Global Journalist

Thursdays 6:30pm-7:00pm

Global Journalist is a half-hour weekly discussion of international news by a panel of journalists from around the world. Hosted by Jason McLure, Global Journalist airs at 6:30 P.M. on KBIA.

Check out the video and more at the Global Journalist website.

Impunity prevails in Mexico's drug war

Sep 19, 2013
Associated Press

Covering crime and corruption in Mexico may be the most dangerous job in the world of journalism. On average, 10 journalists have been killed every year since 2006. And attacks on the media have increased since a new president took office nine months ago.

How conservatives won Australia's election

Sep 13, 2013
Rick Rycroft / AP Photo

The conservative party won national elections in Australia this week. The coalition led by Tony Abbott unseated the Labor party, which held power for 6 years.

Manu Brabo / Associated Press

Syria has been an extremely dangerous place for reporters and photographers to work. The regime of President Bashar al-Assad regime has banned foreign journalists. Now, they face dangers from all sides, including desperate rebels and hostile Islamist militants.
Hassan Ammar / AP Photo

Since the military takeover in Egypt last month, journalists have been attacked from all sides of the conflict. When security forces shot Tamer Abdel-Raouf at a military checkpoint a week ago, the Egyptian daily newspaper reporter became the fifth journalist to die on the job. On that same day, authorities raided a Turkish news agency and arrested its bureau chief.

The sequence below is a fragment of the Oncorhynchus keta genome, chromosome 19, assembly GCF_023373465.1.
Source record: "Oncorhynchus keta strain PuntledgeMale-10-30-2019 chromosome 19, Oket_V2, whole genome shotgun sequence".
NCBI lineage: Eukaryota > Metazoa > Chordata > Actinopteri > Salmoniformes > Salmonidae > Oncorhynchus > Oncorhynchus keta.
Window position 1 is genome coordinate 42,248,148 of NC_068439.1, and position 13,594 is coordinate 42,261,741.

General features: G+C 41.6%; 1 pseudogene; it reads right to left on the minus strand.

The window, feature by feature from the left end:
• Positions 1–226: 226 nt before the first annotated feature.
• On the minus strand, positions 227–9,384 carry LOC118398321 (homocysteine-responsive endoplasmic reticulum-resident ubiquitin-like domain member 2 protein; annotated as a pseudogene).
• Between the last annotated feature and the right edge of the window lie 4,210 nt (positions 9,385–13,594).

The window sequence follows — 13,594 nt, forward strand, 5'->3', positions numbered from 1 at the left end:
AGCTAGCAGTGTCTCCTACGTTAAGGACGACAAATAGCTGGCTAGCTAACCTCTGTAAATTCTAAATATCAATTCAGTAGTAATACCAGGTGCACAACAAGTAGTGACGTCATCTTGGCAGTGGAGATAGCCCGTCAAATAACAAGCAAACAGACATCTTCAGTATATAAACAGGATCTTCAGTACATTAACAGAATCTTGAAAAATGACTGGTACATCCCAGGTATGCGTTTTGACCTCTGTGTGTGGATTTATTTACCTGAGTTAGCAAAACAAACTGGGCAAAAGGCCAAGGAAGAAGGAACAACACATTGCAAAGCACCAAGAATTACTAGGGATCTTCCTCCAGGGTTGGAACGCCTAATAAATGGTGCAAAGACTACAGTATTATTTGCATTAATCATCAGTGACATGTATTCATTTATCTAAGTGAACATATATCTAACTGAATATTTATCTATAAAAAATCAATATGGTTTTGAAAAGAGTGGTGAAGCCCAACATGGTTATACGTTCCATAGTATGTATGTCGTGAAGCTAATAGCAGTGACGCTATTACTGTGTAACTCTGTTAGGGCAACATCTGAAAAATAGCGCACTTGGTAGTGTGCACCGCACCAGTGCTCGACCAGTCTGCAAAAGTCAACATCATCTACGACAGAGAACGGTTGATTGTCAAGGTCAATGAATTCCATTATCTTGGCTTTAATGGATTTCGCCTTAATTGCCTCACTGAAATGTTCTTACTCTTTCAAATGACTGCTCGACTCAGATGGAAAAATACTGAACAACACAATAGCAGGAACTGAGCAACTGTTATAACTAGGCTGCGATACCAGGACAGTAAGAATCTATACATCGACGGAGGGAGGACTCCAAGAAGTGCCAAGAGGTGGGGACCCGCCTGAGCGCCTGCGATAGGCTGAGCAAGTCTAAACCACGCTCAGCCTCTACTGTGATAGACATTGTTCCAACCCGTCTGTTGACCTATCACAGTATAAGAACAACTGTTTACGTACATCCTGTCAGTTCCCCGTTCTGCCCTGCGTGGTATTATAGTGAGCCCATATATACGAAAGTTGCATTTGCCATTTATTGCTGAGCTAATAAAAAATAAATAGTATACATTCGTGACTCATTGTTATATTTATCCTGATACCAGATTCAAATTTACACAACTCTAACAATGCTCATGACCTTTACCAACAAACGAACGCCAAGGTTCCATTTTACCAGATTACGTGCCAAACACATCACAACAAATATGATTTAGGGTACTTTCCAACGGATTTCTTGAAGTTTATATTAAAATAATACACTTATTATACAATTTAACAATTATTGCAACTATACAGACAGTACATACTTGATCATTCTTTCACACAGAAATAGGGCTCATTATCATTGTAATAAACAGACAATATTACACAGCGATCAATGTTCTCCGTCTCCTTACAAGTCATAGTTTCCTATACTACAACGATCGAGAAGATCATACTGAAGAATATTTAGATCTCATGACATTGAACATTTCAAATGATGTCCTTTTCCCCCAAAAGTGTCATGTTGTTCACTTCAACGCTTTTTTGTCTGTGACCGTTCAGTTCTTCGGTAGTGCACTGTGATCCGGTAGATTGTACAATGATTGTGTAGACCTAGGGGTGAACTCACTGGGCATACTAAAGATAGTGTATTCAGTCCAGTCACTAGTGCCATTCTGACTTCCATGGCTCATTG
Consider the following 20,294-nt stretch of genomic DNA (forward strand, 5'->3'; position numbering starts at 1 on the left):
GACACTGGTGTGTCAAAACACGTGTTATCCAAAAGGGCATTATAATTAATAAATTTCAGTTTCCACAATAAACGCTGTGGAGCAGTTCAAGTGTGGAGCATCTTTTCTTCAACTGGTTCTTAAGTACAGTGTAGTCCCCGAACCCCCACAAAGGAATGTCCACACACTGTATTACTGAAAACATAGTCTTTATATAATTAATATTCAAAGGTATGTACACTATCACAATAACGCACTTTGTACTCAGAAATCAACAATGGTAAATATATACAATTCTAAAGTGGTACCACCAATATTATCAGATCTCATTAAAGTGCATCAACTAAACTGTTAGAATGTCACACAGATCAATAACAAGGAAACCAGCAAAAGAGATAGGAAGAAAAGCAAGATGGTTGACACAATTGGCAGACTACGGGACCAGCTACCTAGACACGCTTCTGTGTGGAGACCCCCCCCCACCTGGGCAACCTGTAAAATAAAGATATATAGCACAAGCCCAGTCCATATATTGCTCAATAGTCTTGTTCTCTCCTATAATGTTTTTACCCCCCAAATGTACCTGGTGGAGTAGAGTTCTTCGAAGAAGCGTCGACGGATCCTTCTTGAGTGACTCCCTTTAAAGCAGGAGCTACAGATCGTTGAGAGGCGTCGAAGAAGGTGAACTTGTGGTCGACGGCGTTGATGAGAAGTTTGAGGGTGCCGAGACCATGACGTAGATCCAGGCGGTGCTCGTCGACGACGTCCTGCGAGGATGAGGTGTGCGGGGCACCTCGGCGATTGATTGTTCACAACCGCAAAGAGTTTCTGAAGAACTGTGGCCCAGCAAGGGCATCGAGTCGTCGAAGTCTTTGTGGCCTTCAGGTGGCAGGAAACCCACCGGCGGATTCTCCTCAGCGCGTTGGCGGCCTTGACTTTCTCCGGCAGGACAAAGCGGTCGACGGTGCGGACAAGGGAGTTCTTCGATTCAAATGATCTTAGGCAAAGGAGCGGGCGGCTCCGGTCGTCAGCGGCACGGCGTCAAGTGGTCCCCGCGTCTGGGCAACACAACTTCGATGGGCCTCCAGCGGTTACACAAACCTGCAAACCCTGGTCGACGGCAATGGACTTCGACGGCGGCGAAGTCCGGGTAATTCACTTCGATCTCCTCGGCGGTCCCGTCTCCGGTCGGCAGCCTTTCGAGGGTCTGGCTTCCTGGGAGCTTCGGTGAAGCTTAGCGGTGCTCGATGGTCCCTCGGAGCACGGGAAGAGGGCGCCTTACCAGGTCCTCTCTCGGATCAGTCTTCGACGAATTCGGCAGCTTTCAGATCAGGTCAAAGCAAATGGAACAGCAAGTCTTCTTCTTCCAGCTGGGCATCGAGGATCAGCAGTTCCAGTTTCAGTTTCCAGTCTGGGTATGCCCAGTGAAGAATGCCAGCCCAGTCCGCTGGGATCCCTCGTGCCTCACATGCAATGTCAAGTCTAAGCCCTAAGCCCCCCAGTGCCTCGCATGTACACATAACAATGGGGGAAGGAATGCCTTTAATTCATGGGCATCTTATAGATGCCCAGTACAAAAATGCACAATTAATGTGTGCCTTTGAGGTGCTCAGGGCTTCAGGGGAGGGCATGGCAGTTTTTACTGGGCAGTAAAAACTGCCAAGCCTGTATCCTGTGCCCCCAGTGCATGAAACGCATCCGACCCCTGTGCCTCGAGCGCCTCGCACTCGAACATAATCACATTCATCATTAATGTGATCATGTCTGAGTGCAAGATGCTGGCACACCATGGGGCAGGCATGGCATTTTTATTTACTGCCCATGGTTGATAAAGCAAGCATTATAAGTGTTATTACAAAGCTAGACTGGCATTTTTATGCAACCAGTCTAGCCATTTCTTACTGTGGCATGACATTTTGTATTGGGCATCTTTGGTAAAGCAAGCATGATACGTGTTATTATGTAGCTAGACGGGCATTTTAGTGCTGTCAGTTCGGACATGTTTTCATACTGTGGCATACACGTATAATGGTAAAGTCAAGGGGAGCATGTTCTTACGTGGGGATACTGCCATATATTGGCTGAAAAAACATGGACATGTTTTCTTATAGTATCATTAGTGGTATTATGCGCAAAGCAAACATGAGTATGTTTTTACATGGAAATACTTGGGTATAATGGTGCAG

Patrick Semansky / AP Photo

On Wednesday, former Army private Bradley Manning, now known as Chelsea Manning, was sentenced to 35 years in prison for leaking hundreds of thousands of classified documents to the anti-secrecy group WikiLeaks. The sentence, which is the longest ever imposed in a leak case in the U.S., is amplifying the debate over the Obama administration’s prosecution of government employees who leak classified information to the public. 

Gemunu Amarasinghe / AP Photo

After nearly 50 years of military rule, the country officially known as Myanmar has slowly emerged from its near-lifetime of isolation and repression. Since 2011, the country has opened up to the international community and instituted a number of political reforms, including the release of opposition leader Aung San Suu Kyi. In 2012 the government ended its policy of media censorship.

Tsvangirayi Mukwazhi / Associated Press

On July 31, voters in Zimbabwe took part in the country’s presidential election. The contest pitted longtime President Robert Mugabe against his rival Morgan Tsvangirai. 

Every year the Alfred Friendly Foundation places international journalists in newsrooms across the U.S. The organization aims to impart American journalistic traditions and promote efforts worldwide to promote fair and accurate news. 

Associated Press

Next week in the southern Philippines, prosecutors will try to take another small step forward in the quest to put suspects in the Maguindanao Massacre on trial.